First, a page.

Jewish boy, Muslim girl

All in all, a decent contemporary YA book, with heavy topics that are easily digestible by YA readers.

READ IF YOU…

  • Enjoy books on social topics, like racism and discrimination
  • Love books on diverse teen romance
  • Want a culturally diverse read

TitleYes No Maybe So | Author: Becky AlbertalliAisha Saeed | Rating: 3/5

YES
Jamie Goldberg is cool with volunteering for his local state senate candidate—as long as he’s behind the scenes. When it comes to speaking to strangers (or, let’s face it, speaking at all to almost anyone), Jamie’s a choke artist. There’s no way he’d ever knock on doors to ask people for their votes…until he meets Maya.

This is a decent “diverse” read on two teens from different backgrounds – a Jewish boy and a Muslim girl – who become friends through political canvassing one summer. And through their friendship, they fall in love.

NO
Maya Rehman’s having the worst Ramadan ever. Her best friend is too busy to hang out, her summer trip is canceled, and now her parents are separating. Why her mother thinks the solution to her problems is political canvassing—with some awkward dude she hardly knows—is beyond her.

I do love the rise of teen reads where the characters aren’t your typical European white person in the suburbs. So from that aspect, Yes No Maybe So provides something a bit more than I’ve come across.

Having said that, I couldn’t get into the characters and their stories. I grew up not so much in a Muslim household, but in one that mirrors Maya’s upbringing. And even with that, I liked her as a person, but I didn’t connect with her fully.

MAYBE SO
Going door to door isn’t exactly glamorous, but maybeit’s not the worst thing in the world. After all, the polls are getting closer—and so are Maya and Jamie. Mastering local activism is one thing. Navigating the cross-cultural romance of the century is another thing entirely.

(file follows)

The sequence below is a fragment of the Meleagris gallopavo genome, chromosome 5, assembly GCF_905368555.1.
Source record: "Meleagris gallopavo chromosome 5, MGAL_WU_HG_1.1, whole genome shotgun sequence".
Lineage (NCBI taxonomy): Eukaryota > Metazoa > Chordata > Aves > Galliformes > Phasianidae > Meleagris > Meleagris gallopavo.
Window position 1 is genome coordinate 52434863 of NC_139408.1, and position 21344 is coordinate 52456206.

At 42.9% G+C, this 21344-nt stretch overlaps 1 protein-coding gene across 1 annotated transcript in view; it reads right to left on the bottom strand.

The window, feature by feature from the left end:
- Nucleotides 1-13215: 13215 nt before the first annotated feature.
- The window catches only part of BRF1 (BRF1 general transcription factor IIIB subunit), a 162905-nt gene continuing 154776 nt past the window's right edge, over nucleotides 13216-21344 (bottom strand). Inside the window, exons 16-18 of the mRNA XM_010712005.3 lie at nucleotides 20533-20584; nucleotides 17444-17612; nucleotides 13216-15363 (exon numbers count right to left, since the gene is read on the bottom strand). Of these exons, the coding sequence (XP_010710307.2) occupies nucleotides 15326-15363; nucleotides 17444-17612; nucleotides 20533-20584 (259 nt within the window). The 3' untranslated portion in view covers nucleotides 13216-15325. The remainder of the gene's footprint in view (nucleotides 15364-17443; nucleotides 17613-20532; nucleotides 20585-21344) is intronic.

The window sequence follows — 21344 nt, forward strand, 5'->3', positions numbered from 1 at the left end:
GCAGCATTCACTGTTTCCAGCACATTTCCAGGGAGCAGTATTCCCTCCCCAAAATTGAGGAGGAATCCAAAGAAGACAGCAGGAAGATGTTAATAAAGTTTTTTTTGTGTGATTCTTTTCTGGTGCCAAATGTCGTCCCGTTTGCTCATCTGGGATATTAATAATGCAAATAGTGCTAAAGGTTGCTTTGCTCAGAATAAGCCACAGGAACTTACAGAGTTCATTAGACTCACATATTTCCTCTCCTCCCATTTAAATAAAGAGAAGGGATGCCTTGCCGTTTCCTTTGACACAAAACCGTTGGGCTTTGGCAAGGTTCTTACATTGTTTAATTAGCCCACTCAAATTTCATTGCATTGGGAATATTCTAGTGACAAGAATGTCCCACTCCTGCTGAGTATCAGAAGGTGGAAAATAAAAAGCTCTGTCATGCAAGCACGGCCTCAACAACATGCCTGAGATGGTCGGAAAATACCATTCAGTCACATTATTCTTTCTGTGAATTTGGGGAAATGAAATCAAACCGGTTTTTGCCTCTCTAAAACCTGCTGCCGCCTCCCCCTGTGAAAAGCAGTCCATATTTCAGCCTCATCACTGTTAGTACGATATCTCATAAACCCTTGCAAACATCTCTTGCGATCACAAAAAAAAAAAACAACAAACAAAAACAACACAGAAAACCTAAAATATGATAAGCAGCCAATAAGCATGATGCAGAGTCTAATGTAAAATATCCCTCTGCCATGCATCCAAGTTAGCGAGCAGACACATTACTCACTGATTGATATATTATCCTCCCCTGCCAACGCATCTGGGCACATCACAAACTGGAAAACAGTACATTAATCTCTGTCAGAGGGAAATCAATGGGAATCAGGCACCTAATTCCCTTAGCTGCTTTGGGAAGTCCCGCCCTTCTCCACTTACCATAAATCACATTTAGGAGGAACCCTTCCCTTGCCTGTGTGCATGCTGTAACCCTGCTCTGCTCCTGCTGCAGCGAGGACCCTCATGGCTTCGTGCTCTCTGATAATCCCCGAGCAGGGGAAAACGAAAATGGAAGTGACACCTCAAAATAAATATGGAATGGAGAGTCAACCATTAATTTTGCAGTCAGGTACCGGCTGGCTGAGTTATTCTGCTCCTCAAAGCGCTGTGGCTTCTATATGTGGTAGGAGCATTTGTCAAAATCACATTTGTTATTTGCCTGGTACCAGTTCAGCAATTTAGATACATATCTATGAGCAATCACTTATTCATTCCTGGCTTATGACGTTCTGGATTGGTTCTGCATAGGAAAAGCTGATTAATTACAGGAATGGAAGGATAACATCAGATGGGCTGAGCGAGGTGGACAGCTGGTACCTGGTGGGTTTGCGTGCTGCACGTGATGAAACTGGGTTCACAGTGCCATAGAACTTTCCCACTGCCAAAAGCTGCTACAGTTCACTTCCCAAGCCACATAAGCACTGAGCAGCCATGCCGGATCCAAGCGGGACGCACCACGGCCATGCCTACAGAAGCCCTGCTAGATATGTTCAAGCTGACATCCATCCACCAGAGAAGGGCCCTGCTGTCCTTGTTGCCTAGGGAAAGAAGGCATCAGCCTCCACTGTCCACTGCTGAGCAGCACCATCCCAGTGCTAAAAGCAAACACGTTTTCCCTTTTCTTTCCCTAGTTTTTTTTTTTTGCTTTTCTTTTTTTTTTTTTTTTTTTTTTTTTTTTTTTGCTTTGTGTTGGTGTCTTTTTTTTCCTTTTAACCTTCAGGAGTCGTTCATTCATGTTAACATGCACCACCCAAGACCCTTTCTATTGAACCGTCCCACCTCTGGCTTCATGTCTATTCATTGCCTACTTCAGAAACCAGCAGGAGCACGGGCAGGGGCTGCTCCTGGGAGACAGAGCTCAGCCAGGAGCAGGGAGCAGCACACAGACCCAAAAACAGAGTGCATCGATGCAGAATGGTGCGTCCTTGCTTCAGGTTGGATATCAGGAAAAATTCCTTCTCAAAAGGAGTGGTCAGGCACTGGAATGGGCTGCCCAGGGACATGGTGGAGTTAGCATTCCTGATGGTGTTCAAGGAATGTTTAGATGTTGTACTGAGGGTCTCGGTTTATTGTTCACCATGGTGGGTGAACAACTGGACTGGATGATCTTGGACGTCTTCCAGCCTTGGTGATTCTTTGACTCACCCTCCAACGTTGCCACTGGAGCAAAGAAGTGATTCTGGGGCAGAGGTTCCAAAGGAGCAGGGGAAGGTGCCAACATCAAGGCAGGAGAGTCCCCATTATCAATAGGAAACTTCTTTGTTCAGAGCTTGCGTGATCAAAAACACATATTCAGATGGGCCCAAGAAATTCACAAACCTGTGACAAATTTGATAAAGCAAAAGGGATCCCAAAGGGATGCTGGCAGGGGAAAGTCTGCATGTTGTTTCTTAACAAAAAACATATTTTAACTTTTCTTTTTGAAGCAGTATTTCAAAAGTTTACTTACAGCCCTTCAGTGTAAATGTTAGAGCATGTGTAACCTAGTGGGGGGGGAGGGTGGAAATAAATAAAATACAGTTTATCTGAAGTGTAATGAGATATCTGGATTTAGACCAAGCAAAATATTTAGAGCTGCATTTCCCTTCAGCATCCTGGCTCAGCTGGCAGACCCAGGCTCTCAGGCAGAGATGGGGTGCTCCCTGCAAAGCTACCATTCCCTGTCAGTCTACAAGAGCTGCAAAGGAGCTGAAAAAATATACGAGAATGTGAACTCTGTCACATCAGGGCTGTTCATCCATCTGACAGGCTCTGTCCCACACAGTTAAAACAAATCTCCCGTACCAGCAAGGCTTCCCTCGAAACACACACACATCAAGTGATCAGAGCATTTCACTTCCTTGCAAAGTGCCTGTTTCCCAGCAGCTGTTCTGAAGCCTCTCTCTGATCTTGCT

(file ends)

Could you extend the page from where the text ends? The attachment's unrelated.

The book was fine, and the characters’ stories were also fine, but there was something missing that kept me not fully immersed in the story. I think part of it was that it felt and sounded very teen, which I’m not connecting much with lately. There was also the political aspects that, though they angered me because I know anti-Semitism and anti-Muslim sentiments are real in today’s society, I felt they were thrown into the story to force a sociopolitical backdrop. Further, with Sophia’s “revelation,” it enforced the feel that topics were forced into the story, just to include more diversity.

The writing itself was fine and definitely fits YA reads. And for teens, it does open up discussions on the sociopolitical topics, which are very important. I also think having Jewish and Muslim main characters is important for readers who don’t always see themselves in the books available. I do think I’d have appreciated it more if I fit the target age group.

All in all, a decent contemporary YA book, with heavy topics that are easily digestible by YA readers.

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